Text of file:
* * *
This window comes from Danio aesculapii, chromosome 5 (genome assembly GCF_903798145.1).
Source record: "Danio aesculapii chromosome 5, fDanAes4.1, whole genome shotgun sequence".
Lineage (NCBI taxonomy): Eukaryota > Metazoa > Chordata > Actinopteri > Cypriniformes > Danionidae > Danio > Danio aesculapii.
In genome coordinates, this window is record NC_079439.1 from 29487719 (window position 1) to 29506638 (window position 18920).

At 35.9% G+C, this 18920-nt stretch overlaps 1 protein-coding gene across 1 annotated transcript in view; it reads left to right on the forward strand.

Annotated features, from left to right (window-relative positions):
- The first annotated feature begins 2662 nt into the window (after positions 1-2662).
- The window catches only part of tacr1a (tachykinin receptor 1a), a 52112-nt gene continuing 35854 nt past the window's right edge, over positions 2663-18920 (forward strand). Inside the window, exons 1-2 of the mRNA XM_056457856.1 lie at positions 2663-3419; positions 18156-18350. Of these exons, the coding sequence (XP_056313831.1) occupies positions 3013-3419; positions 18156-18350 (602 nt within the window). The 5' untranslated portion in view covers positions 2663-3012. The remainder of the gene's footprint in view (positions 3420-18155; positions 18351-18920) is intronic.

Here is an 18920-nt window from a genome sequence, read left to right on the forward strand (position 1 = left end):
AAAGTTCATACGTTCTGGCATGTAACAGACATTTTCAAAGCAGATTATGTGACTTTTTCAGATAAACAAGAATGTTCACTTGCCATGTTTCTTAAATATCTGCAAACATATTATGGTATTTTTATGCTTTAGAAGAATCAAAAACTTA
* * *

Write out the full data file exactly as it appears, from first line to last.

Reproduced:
This window comes from Danio aesculapii, chromosome 5 (genome assembly GCF_903798145.1).
Source record: "Danio aesculapii chromosome 5, fDanAes4.1, whole genome shotgun sequence".
Lineage (NCBI taxonomy): Eukaryota > Metazoa > Chordata > Actinopteri > Cypriniformes > Danionidae > Danio > Danio aesculapii.
In genome coordinates, this window is record NC_079439.1 from 29487719 (window position 1) to 29506638 (window position 18920).

At 35.9% G+C, this 18920-nt stretch overlaps 1 protein-coding gene across 1 annotated transcript in view; it reads left to right on the forward strand.

Annotated features, from left to right (window-relative positions):
- The first annotated feature begins 2662 nt into the window (after positions 1-2662).
- The window catches only part of tacr1a (tachykinin receptor 1a), a 52112-nt gene continuing 35854 nt past the window's right edge, over positions 2663-18920 (forward strand). Inside the window, exons 1-2 of the mRNA XM_056457856.1 lie at positions 2663-3419; positions 18156-18350. Of these exons, the coding sequence (XP_056313831.1) occupies positions 3013-3419; positions 18156-18350 (602 nt within the window). The 5' untranslated portion in view covers positions 2663-3012. The remainder of the gene's footprint in view (positions 3420-18155; positions 18351-18920) is intronic.

Here is an 18920-nt window from a genome sequence, read left to right on the forward strand (position 1 = left end):
AAAGTTCATACGTTCTGGCATGTAACAGACATTTTCAAAGCAGATTATGTGACTTTTTCAGATAAACAAGAATGTTCACTTGCCATGTTTCTTAAATATCTGCAAACATATTATGGTATTTTTATGCTTTAGAAGAATCAAAAACTTA